A common tactic of AT proponents is to attempt to reframe critical discussion as “polemics” and dismiss critics as engaging in “polemics” and instead urge the parents to talk to the so-called real experts. Translation: Don’t think critically, just dismiss criticism as “polemics” and put your trust and obedience in authorities who designate one another as “experts”. In essence, what we have here is a real-life Milgram experiment.

While there is nothing wrong with consulting an expert, mental health consumers need to learn to ask that expert the hard questions. When consulting such experts, consumers, rather than blindly following advice that every instinct within them tells them is abusive, they need to question that expert and ask what the basis for their recommendation is. While a person’s instincts can be wrong and some scientific findings can be counter-intuitive, what we’re talking about here are not scientific findings, but rather, authoritarian assertions. If the expert can only provide testimonials and anecdotes, that is the time to walk out the door of that person’s office and never look back. Ditto, if all the expert can provide is authoritarian assertions accompanied by attacks on critics that consist of nothing more than personal smears and arguments from authority (i.e. I am the expert, they are not). Otherwise, the only difference between such parents and the Milgram participants is that this is real life and the “learners” are children who will be feeling the pain, long after the treatment is doled out, and that is if they are lucky enough to survive it.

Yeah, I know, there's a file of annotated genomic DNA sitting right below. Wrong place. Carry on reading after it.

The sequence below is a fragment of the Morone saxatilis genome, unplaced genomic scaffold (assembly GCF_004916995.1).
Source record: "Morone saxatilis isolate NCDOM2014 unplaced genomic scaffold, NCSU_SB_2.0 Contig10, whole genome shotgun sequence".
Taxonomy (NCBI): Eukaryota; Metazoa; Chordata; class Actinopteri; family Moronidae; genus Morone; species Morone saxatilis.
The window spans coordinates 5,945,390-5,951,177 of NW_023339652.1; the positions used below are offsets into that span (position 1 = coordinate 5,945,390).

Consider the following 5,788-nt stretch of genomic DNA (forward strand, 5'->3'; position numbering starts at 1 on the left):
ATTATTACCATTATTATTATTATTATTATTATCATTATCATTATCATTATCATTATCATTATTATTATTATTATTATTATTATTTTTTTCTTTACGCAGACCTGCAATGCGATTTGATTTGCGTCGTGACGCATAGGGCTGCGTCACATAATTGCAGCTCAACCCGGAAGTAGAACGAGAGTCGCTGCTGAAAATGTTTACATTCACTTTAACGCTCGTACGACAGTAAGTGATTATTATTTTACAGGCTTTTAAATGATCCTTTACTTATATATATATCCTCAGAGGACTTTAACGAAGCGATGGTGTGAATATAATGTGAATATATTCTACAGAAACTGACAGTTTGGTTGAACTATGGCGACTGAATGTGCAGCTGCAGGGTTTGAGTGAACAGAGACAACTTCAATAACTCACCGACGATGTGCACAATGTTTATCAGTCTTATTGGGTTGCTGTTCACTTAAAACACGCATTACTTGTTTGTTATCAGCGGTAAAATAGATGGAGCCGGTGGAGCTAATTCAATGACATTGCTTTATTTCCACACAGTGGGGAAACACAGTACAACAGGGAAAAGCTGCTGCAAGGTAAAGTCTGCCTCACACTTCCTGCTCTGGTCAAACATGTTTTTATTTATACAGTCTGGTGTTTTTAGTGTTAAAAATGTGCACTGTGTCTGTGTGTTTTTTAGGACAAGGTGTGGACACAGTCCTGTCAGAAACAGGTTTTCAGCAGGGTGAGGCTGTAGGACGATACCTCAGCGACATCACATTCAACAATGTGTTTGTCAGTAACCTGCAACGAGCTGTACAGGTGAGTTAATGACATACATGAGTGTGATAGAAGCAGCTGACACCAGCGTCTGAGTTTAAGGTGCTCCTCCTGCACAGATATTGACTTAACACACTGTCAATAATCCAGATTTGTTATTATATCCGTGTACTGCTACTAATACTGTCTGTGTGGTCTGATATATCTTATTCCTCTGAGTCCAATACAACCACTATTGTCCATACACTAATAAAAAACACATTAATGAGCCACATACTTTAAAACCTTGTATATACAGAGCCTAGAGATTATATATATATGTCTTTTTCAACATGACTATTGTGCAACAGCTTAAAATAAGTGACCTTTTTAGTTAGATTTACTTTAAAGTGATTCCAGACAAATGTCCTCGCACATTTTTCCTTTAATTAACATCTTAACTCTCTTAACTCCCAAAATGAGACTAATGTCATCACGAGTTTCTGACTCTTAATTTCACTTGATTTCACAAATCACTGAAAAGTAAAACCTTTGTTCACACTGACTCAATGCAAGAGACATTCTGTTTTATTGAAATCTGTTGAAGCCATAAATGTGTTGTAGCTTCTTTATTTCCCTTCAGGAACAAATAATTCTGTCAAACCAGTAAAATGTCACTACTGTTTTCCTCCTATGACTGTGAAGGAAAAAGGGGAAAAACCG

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3 Comments
  1. You forgot to mention that Nancy Thomas inexplicably includes Edgar Allen Poe in her list of “attachmernt disordered individuals that did not get help in time.” Which always makes me want to comment: “So if I don’t do this my kid will turn out to be a dark but brilliant writer? Sounds like a good deal.”

  2. Yes, I never could figure out why she put Poe on that list, unless it was because he was said to have had bipolar disorder as well as substance abuse problems and she somehow decided that was an attachment disorder. He certainly wasn’t a criminal like the others, though.